Why Cape Verde got what they deserved

Posted by Firdose Moonda

Stephane De Sakutin/AFP/Getty ImagesCape Verde defender Fernando Varela shouldn't have played against Tunisia.

Sympathy is often dispensed far more easily than anger, and that may have been the feeling when African minnows Cape Verde were dumped out of contention for the 2014 World Cup. They were a success story, and to see that crumble was enough to evoke pity. But, on closer examination, the circumstances that led to their fall from grace should only result in vexation.

Put aside the emotion for a few minutes. Forget that Cape Verde are a tiny island nation with a population of little more than 500,000 and who were the Cinderellas of the African Nations Cup in 2013. Ignore that Lucio Antunes is a charismatic coach who is a personal friend of Jose Mourinho's and shelve thoughts of the promising talent of Ryan Mendes, Platini and Heldon.

- Tunisia replace Cape Verde in play-offs

Pretend this is just another football association that has access to the same set of information as any other. Now read this:

On March 24, 2013, in a World Cup qualifier between Cape Verde and Equatorial Guinea, defender Fernando Varela was sent off for unsporting conduct towards a match official. FIFA's rules state in Clause 49.1 that anyone who receives a red card for an offence of that nature will be banned for at least four matches.

That meant Verales would have to miss the rest of the qualification -- the three games that remained and then a further match.

Cape Verde lost that fixture and seemed out of contention for Brazil 2014 until CAF overturned the results of both their matches against Equatorial Guinea. The Equatoguineans had fielded an ineligible player. Spanish-born Emilio Nsue played in those matches and scored a hat-trick, having only committed to the country earlier in March.

Reports did not explain exactly why Nsue was deemed improperly qualified. Given the short timeframe in which he had been associated with Equatorial Guinea, his representation for Spanish age-group teams and the African country's penchant for hasty naturalisation, it seemed to add up that Nsue had not spent the required time in his adoptive home to play for them.

Equatorial Guinea's error put Cape Verde in with a chance. The ruling was made after they beat Sierra Leone 1-0 at home and left Cape Verde needing a victory over Tunisia in Rades -- a tough but, as they proved, not impossible task.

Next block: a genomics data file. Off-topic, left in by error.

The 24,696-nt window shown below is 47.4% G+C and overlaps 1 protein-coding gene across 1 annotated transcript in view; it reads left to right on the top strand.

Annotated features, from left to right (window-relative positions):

They should have had to do it without Varela because, as you will remember, he was due to serve a four-game suspension. Yet Varela took the field as Cape Verde beat Tunisia 2-0. When it was brought to FIFA's attention, they had to deem the result invalid, award a victory to Tunisia and fine Cape Verde.

The excuse that came out of the islanders was that they thought Verales' sanction had been overruled by the match against Equatorial Guinea being forfeited. Verales had not played against either Gabon or Sierra Leone in June because he and the management believed he was serving a suspension. The following month, when the results against Equatorial Guinea were overturned, Cape Verde considered Verales' red card also scrapped and that is where they got it wrong.

The only plausible explanation for Cape Verde thinking Verales was clear to play is that they did not read the rules. Clause 18.4 clearly states "an expulsion automatically incurs suspension from the subsequent match, even if imposed in a match that is later abandoned, annulled and/or forfeited." That suggests an appeal on their part will be unsuccessful.

So no, Cape Verde -- just because Equatorial Guinea made the mistake of not knowing what was allowed and what wasn't, doesn't mean you can do the same thing. Verales' suspension remained a suspension, and he should not have played.

Because he did, Cape Verde got what they deserved, much as we all wanted them not to. It may make us a little sad, but it was the correct outcome. And it should continue to happen to other teams who break the rules too.

An examination of why African teams continue to fall foul of FIFA -- Cape Verde are the seventh in World Cup qualifying -- has already been examined in these pages. In some cases, it seemed possible that a lack of know-how or just plain negligence could be responsible for some of them being unsure of complicated eligibility conditions. For that, there needs to be education and enough information to assist them.

The converse is that some teams might hope to get away with fudging the system, and some examples suggest it is more than just oversight that leads to situations like these. All the officials can do is continue to crack down on wrongdoing in the harshest way possible and hope that serves as a deterrent.

For Cape Verde, the dream is over. Whether they will have the players and the drive to try again next time remains to be seen. Until then, best they learn the laws.


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